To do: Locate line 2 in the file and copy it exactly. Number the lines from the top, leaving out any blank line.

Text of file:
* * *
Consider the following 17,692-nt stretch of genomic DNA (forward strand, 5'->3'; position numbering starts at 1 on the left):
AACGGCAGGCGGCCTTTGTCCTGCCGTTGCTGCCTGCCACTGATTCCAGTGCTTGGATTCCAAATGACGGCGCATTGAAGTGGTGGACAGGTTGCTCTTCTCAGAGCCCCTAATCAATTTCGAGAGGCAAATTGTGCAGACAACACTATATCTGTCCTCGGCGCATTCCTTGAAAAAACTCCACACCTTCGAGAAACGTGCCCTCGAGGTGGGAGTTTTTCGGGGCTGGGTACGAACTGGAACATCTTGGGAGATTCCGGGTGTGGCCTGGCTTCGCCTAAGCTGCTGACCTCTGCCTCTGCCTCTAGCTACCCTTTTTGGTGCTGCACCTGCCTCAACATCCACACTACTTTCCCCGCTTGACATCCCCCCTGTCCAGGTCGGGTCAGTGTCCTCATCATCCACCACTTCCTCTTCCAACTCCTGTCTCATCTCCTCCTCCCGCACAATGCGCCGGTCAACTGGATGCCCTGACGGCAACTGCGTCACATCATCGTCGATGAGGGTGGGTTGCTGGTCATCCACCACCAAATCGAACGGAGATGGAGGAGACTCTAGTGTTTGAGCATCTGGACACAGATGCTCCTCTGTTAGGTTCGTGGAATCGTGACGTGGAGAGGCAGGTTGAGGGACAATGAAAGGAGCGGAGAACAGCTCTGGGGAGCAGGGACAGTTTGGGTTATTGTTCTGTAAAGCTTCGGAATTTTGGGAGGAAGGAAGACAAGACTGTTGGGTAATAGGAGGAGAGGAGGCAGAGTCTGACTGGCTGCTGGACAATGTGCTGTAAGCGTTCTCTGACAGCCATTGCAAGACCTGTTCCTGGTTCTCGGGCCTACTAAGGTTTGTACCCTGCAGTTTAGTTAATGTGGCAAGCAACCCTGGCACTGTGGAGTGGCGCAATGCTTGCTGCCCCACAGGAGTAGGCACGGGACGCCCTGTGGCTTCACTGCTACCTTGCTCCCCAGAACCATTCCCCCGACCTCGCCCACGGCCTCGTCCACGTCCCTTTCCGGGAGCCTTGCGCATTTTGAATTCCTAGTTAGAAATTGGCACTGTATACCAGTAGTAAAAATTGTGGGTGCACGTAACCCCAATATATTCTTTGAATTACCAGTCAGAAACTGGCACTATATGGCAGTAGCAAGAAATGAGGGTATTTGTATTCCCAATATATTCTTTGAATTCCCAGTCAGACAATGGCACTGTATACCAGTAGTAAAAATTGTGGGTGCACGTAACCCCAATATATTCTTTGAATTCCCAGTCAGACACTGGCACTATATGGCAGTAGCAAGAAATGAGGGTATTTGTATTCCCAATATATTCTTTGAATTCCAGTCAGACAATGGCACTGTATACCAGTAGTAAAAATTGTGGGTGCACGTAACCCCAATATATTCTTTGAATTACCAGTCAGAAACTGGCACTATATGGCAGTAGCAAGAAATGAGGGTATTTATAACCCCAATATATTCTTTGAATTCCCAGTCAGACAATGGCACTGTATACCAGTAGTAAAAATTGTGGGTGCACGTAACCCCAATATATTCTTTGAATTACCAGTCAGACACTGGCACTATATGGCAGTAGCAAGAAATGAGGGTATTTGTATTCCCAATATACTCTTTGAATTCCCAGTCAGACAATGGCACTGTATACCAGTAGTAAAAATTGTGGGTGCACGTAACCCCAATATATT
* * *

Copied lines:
AACGGCAGGCGGCCTTTGTCCTGCCGTTGCTGCCTGCCACTGATTCCAGTGCTTGGATTCCAAATGACGGCGCATTGAAGTGGTGGACAGGTTGCTCTTCTCAGAGCCCCTAATCAATTTCGAGAGGCAAATTGTGCAGACAACACTATATCTGTCCTCGGCGCATTCCTTGAAAAAACTCCACACCTTCGAGAAACGTGCCCTCGAGGTGGGAGTTTTTCGGGGCTGGGTACGAACTGGAACATCTTGGGAGATTCCGGGTGTGGCCTGGCTTCGCCTAAGCTGCTGACCTCTGCCTCTGCCTCTAGCTACCCTTTTTGGTGCTGCACCTGCCTCAACATCCACACTACTTTCCCCGCTTGACATCCCCCCTGTCCAGGTCGGGTCAGTGTCCTCATCATCCACCACTTCCTCTTCCAACTCCTGTCTCATCTCCTCCTCCCGCACAATGCGCCGGTCAACTGGATGCCCTGACGGCAACTGCGTCACATCATCGTCGATGAGGGTGGGTTGCTGGTCATCCACCACCAAATCGAACGGAGATGGAGGAGACTCTAGTGTTTGAGCATCTGGACACAGATGCTCCTCTGTTAGGTTCGTGGAATCGTGACGTGGAGAGGCAGGTTGAGGGACAATGAAAGGAGCGGAGAACAGCTCTGGGGAGCAGGGACAGTTTGGGTTATTGTTCTGTAAAGCTTCGGAATTTTGGGAGGAAGGAAGACAAGACTGTTGGGTAATAGGAGGAGAGGAGGCAGAGTCTGACTGGCTGCTGGACAATGTGCTGTAAGCGTTCTCTGACAGCCATTGCAAGACCTGTTCCTGGTTCTCGGGCCTACTAAGGTTTGTACCCTGCAGTTTAGTTAATGTGGCAAGCAACCCTGGCACTGTGGAGTGGCGCAATGCTTGCTGCCCCACAGGAGTAGGCACGGGACGCCCTGTGGCTTCACTGCTACCTTGCTCCCCAGAACCATTCCCCCGACCTCGCCCACGGCCTCGTCCACGTCCCTTTCCGGGAGCCTTGCGCATTTTGAATTCCTAGTTAGAAATTGGCACTGTATACCAGTAGTAAAAATTGTGGGTGCACGTAACCCCAATATATTCTTTGAATTACCAGTCAGAAACTGGCACTATATGGCAGTAGCAAGAAATGAGGGTATTTGTATTCCCAATATATTCTTTGAATTCCCAGTCAGACAATGGCACTGTATACCAGTAGTAAAAATTGTGGGTGCACGTAACCCCAATATATTCTTTGAATTCCCAGTCAGACACTGGCACTATATGGCAGTAGCAAGAAATGAGGGTATTTGTATTCCCAATATATTCTTTGAATTCCAGTCAGACAATGGCACTGTATACCAGTAGTAAAAATTGTGGGTGCACGTAACCCCAATATATTCTTTGAATTACCAGTCAGAAACTGGCACTATATGGCAGTAGCAAGAAATGAGGGTATTTATAACCCCAATATATTCTTTGAATTCCCAGTCAGACAATGGCACTGTATACCAGTAGTAAAAATTGTGGGTGCACGTAACCCCAATATATTCTTTGAATTACCAGTCAGACACTGGCACTATATGGCAGTAGCAAGAAATGAGGGTATTTGTATTCCCAATATACTCTTTGAATTCCCAGTCAGACAATGGCACTGTATACCAGTAGTAAAAATTGTGGGTGCACGTAACCCCAATATATT